Review: “Double Dutch Courage” by Helena Stone

TITLE: Double Dutch Courage
AUTHOR: Helena Stone
SERIES: –
PUBLISHER: Self
COVER ARTIST: Stephen Cassidy
GENRE: Contemporary Romance
E-BOOK: Yes
PAPERBACK: Yes
LENGTH: 220 pages
RELEASE DATE: May 12, 2018
PRICE: $3.99 e-book / $9.99 paperback

BLURB:

Ronan Collins has spent most of his life in Dublin hiding who he really is. Coming out would hurt his mother, and Ronan isn’t going to be the second gay man to do that. When he receives news the father he has never known has died, leaving him both a house and a business in Amsterdam, he jumps on the opportunity to get to know the man who fathered him and to discover what he’s been denying himself for years.
Lucas Brandt thought he had it all when Paul Kelly offered him a job and rooms to live in. With Paul deceased he fears he may be about to lose both. He didn’t even know Paul had a son, and now this stranger is on his way from Dublin to pull the rug out from under Lucas’s feet.
The two men don’t expect to like each other, never mind feel attraction. With numerous reasons why hooking up would be a bad idea, why does giving in feel so much better? And is Ronan’s back story really as he’s always imagined it to be?
Sudden changes require great bravery. Can both men find the courage to be true to themselves and each other?


Ronan Collins is a twenty-year-old young man, living in Dublin with his mother. His life changes when he received a notary letter informing it that his father is dead and Ronan is his heir. Ronan’s disconcerted by this letter since he never knew his father because he’d abandoned his mother when she was three months pregnant with him.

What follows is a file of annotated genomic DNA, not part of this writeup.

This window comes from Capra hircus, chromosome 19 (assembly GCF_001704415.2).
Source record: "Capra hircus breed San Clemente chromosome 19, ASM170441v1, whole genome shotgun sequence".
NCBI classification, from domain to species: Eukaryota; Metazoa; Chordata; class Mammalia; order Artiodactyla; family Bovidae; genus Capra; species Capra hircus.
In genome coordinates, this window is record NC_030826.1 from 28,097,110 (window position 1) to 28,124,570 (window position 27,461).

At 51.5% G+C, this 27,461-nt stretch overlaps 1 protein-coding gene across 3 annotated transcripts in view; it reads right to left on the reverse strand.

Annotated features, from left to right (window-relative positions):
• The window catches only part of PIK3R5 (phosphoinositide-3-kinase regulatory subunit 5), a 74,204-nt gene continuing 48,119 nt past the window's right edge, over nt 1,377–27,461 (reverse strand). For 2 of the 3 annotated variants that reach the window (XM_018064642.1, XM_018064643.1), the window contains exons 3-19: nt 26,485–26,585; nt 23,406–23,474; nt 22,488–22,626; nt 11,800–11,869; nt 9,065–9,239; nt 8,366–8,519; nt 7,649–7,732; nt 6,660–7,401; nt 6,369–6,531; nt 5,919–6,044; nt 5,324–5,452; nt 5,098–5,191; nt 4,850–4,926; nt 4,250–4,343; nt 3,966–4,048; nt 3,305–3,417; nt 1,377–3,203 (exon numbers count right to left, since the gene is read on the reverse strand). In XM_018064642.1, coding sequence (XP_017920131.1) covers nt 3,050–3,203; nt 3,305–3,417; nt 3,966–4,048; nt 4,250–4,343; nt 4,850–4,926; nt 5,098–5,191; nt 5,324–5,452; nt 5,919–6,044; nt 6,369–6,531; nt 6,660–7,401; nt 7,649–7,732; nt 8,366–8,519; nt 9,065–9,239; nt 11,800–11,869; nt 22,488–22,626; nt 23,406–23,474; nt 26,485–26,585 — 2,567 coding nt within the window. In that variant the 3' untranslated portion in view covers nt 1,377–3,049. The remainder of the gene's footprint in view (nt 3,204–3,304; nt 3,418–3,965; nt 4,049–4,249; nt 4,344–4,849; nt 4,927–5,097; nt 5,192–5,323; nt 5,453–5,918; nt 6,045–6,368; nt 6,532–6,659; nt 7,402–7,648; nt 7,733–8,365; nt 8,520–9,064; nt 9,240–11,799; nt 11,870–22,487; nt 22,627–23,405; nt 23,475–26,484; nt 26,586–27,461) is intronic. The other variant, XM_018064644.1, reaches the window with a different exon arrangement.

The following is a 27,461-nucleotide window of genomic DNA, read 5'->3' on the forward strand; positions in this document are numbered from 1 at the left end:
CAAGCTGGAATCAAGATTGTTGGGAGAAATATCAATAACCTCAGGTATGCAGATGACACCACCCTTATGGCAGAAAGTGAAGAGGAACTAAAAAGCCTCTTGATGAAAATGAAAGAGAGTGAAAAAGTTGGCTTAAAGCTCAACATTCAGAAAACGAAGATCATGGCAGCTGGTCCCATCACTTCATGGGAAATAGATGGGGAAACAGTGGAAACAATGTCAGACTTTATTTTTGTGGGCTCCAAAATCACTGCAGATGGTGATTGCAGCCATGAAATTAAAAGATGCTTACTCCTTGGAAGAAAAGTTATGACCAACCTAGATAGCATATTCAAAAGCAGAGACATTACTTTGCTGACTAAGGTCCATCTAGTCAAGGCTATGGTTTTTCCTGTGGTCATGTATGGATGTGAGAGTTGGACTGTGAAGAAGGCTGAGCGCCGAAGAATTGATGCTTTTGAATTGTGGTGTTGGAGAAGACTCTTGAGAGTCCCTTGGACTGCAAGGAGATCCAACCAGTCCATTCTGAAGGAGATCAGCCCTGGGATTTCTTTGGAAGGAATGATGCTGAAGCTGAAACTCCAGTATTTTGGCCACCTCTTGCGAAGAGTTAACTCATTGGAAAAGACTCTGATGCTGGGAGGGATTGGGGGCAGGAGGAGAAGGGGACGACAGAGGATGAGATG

Ronan decides to see what this mysterious father wants to offer him in his death. For that, he will have to move at Amsterdam and work with Lucas, his father’s assistant.

What’s supposed to be a walk in his father’s life will become the journey of Ronan’s life and future.

Double Dutch Courage is my first book from Helena Stone the author.

This book is a quiet journey in Ronan and Lucas’ life. When Lucas is scared for his future since everything will depend on what Ronan will do, Ronan is scared of himself. Saying that Ronan is in the closet is an understatement, the guy is so deep in the closet that he often takes the tea with Asla. But I understood why. He’s scared of hurting his mother—plain and simple. Otherwise, Lucas hasn’t a problem with his sexuality, but he refuses to take advantage of Ronan. Together, these two young men will get to know each other as work partners, then friends and then lovers. They also learn more about themselves.

I liked the relationship between Ronan and his father. (Yes you read me correctly, and no, I didn’t forget what I wrote above). Even if Ronan and his father are strangers and never saw each other, they are similar, more than what Ronan thinks. First, Ronan is the spitting image of his father. Second, they share the same creativity and field of work. Finally, they’re both gay and they’d both struggled with their sexuality. I liked this kind of mirror effect between father and son.

I can’t say that I disliked the book, but I can’t say that I liked either. This book wasn’t for me. I’m use to books with a faster pace (it matches my personality I think), so sometimes the book couldn’t hold my attention. Besides, the characters were kind of one-dimensional, and it missed something for my taste.

But it was well written, the author has talent, and her descriptions of Amsterdam was so vivid that I had the feeling of being there with them seeing the colors and smelling the odors of the beautiful city.

It’s 3 OptimuMM for the Irish and his Dutch lover!

***I would like to thank the author for the privilege and opportunity of reading this ARC. My review is an honest opinion of the book ***

Review edited by : Laura McNellis

Leave a Reply

Fill in your details below or click an icon to log in:

WordPress.com Logo

You are commenting using your WordPress.com account. Log Out /  Change )

Google+ photo

You are commenting using your Google+ account. Log Out /  Change )

Twitter picture

You are commenting using your Twitter account. Log Out /  Change )

Facebook photo

You are commenting using your Facebook account. Log Out /  Change )

Connecting to %s

This site uses Akismet to reduce spam. Learn how your comment data is processed.